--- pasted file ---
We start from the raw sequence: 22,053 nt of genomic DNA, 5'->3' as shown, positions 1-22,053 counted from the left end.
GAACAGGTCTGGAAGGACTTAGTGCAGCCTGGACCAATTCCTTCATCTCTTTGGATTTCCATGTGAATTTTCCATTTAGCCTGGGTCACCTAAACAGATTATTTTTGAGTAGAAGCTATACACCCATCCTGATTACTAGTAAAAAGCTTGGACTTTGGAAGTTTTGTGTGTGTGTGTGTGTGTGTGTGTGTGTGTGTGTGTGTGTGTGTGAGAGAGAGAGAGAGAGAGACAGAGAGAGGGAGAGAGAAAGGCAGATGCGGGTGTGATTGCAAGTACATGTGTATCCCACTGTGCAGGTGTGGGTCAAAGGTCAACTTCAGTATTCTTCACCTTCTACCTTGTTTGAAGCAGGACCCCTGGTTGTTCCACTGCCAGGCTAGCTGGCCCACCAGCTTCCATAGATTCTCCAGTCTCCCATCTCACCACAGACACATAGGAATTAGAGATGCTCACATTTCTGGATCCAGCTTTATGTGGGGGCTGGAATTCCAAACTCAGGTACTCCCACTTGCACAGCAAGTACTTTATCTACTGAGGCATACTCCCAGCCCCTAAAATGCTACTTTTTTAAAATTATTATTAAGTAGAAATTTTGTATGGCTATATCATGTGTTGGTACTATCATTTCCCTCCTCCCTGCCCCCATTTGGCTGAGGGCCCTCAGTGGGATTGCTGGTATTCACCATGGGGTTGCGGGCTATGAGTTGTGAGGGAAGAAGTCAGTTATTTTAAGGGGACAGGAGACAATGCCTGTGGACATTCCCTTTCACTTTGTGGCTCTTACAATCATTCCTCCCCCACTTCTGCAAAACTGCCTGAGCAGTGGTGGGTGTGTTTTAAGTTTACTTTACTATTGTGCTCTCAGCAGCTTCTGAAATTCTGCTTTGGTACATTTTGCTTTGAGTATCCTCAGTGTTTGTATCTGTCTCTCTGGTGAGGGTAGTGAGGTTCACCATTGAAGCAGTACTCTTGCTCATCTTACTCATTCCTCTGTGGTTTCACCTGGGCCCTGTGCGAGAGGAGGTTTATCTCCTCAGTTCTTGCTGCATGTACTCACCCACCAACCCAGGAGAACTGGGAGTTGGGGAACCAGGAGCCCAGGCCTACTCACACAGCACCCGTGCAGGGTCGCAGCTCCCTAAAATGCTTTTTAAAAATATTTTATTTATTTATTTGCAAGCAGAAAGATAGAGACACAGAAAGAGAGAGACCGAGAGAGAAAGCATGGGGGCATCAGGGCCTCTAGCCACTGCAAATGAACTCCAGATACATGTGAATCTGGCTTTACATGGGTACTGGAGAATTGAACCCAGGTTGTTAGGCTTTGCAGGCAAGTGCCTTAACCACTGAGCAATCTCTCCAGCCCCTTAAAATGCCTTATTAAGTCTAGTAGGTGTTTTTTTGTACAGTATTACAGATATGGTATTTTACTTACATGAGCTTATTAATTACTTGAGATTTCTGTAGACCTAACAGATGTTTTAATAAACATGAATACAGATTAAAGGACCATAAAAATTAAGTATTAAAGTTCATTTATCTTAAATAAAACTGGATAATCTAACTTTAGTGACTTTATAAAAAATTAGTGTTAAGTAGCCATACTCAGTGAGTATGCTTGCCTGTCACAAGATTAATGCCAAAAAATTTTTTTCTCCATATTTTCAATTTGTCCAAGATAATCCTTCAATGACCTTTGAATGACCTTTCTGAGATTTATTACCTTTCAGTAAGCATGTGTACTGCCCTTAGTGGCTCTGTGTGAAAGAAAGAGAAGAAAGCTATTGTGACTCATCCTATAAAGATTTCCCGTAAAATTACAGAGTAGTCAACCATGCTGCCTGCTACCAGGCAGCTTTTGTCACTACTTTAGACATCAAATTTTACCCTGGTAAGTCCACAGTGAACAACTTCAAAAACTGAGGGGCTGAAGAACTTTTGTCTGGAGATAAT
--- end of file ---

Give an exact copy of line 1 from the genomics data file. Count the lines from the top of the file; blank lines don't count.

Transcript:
We start from the raw sequence: 22,053 nt of genomic DNA, 5'->3' as shown, positions 1-22,053 counted from the left end.